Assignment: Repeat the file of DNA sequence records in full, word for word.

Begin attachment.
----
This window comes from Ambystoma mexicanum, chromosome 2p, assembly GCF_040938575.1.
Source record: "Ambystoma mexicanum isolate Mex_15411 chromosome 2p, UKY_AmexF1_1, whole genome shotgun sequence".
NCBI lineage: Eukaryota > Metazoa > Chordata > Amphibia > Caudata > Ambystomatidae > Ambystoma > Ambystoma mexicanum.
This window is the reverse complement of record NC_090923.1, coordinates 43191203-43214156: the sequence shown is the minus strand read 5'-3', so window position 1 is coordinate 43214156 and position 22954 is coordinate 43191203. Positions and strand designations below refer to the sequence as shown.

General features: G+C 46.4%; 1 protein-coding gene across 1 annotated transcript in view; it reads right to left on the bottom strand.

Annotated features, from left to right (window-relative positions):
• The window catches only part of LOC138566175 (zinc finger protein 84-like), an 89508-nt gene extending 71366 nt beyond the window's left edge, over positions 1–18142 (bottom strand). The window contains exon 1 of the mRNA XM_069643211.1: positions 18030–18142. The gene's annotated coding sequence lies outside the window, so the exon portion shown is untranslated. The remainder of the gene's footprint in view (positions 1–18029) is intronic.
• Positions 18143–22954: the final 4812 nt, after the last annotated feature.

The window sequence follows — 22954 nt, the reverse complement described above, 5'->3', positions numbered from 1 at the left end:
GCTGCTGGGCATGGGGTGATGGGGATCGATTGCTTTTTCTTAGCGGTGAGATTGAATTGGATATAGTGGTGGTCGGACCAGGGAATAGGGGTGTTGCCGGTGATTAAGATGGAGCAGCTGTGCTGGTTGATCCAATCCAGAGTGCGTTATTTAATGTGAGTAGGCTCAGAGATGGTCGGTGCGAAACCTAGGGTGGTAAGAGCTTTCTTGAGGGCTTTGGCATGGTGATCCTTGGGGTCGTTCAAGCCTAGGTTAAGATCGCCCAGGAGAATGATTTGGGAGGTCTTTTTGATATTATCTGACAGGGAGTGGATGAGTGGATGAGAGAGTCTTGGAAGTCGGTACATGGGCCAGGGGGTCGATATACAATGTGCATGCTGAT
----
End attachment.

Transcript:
This window comes from Ambystoma mexicanum, chromosome 2p, assembly GCF_040938575.1.
Source record: "Ambystoma mexicanum isolate Mex_15411 chromosome 2p, UKY_AmexF1_1, whole genome shotgun sequence".
NCBI lineage: Eukaryota > Metazoa > Chordata > Amphibia > Caudata > Ambystomatidae > Ambystoma > Ambystoma mexicanum.
This window is the reverse complement of record NC_090923.1, coordinates 43191203-43214156: the sequence shown is the minus strand read 5'-3', so window position 1 is coordinate 43214156 and position 22954 is coordinate 43191203. Positions and strand designations below refer to the sequence as shown.

General features: G+C 46.4%; 1 protein-coding gene across 1 annotated transcript in view; it reads right to left on the bottom strand.

Annotated features, from left to right (window-relative positions):
• The window catches only part of LOC138566175 (zinc finger protein 84-like), an 89508-nt gene extending 71366 nt beyond the window's left edge, over positions 1–18142 (bottom strand). The window contains exon 1 of the mRNA XM_069643211.1: positions 18030–18142. The gene's annotated coding sequence lies outside the window, so the exon portion shown is untranslated. The remainder of the gene's footprint in view (positions 1–18029) is intronic.
• Positions 18143–22954: the final 4812 nt, after the last annotated feature.

The window sequence follows — 22954 nt, the reverse complement described above, 5'->3', positions numbered from 1 at the left end:
GCTGCTGGGCATGGGGTGATGGGGATCGATTGCTTTTTCTTAGCGGTGAGATTGAATTGGATATAGTGGTGGTCGGACCAGGGAATAGGGGTGTTGCCGGTGATTAAGATGGAGCAGCTGTGCTGGTTGATCCAATCCAGAGTGCGTTATTTAATGTGAGTAGGCTCAGAGATGGTCGGTGCGAAACCTAGGGTGGTAAGAGCTTTCTTGAGGGCTTTGGCATGGTGATCCTTGGGGTCGTTCAAGCCTAGGTTAAGATCGCCCAGGAGAATGATTTGGGAGGTCTTTTTGATATTATCTGACAGGGAGTGGATGAGTGGATGAGAGAGTCTTGGAAGTCGGTACATGGGCCAGGGGGTCGATATACAATGTGCATGCTGAT